Haka is the generic name for Maori dance.
It's an action chant, often described as a "War Dance", but more a chant with hand gestures and foot stamping, originally performed by Warriors before a battle, proclaiming their strength and prowess and generally abusing the opposition. Now regularly performed by New Zealand representative Rugby Union (the All Blacks) and Rugby League teams before commencing a game.
Origin of the Haka
According to Maori mythology, the Sun God, Tama-nui-to-ra, had two wives, the Summer maid, Hine-raumati, and the Winter maid, Hine takurua. The child of Tama-nui-to-ra and Hine-raumati, Tane-rore is credited with the origin of the dance.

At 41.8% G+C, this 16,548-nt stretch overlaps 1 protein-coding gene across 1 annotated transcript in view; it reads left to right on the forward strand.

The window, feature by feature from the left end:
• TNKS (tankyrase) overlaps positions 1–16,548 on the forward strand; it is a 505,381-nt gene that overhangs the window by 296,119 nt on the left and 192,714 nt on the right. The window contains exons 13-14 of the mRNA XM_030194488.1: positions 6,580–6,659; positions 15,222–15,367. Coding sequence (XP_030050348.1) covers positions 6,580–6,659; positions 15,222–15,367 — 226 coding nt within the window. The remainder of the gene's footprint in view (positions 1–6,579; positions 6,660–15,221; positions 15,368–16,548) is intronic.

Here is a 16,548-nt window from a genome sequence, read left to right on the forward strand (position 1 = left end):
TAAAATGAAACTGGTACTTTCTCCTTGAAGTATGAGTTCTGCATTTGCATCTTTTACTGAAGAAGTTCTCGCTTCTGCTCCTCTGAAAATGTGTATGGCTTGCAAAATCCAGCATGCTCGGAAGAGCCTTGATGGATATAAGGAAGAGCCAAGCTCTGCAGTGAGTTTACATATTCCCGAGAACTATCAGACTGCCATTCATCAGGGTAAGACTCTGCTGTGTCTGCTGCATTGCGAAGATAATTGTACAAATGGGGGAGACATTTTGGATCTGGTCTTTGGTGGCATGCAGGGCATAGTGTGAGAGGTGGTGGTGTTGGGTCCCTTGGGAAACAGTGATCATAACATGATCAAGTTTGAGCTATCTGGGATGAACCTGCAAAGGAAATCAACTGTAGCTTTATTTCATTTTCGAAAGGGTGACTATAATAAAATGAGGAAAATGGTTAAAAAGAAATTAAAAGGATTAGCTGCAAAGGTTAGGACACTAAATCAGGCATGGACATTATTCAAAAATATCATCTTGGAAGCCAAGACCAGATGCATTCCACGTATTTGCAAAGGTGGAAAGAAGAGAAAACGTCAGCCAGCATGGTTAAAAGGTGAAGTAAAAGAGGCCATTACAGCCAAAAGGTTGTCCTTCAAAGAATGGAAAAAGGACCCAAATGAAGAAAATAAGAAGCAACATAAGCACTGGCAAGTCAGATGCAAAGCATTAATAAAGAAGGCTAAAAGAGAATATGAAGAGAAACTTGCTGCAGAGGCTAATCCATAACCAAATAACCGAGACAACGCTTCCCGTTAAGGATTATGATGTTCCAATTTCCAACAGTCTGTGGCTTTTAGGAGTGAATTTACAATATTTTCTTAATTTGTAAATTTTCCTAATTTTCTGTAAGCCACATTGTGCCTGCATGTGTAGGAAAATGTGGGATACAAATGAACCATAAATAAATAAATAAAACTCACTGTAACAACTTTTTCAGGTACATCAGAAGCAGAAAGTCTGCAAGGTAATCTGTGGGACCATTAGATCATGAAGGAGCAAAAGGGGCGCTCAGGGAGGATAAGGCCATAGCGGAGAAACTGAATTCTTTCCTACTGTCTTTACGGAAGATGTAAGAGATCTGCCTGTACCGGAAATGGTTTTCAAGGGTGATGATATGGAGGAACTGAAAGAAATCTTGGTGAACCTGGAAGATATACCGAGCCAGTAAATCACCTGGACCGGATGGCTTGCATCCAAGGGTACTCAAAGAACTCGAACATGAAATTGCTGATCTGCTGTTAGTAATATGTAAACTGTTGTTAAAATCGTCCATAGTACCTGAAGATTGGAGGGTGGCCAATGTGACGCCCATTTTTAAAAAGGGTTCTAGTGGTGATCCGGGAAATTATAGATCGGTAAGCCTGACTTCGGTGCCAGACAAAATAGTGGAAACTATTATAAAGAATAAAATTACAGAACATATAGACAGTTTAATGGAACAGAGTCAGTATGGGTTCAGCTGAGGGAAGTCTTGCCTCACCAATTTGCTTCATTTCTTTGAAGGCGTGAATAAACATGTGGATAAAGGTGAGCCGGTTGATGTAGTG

The All Blacks haka
According to legend, the particular haka used by the All Blacks dates to 1810, when Chief Te Rauparaha of the Ngati Toa tribe was being chased by enemies. He hid in a pit, and climbed out to find someone standing over him, who, instead of killing the chief, turned out to be another chief friendly to Te Rauparaha. In relief, Te Rauparaha performed a haka, with the words It is death, it is death, it is life, it is life; this is the man who enabled me to live as I climb up step by step toward sunlight. These words are still used today.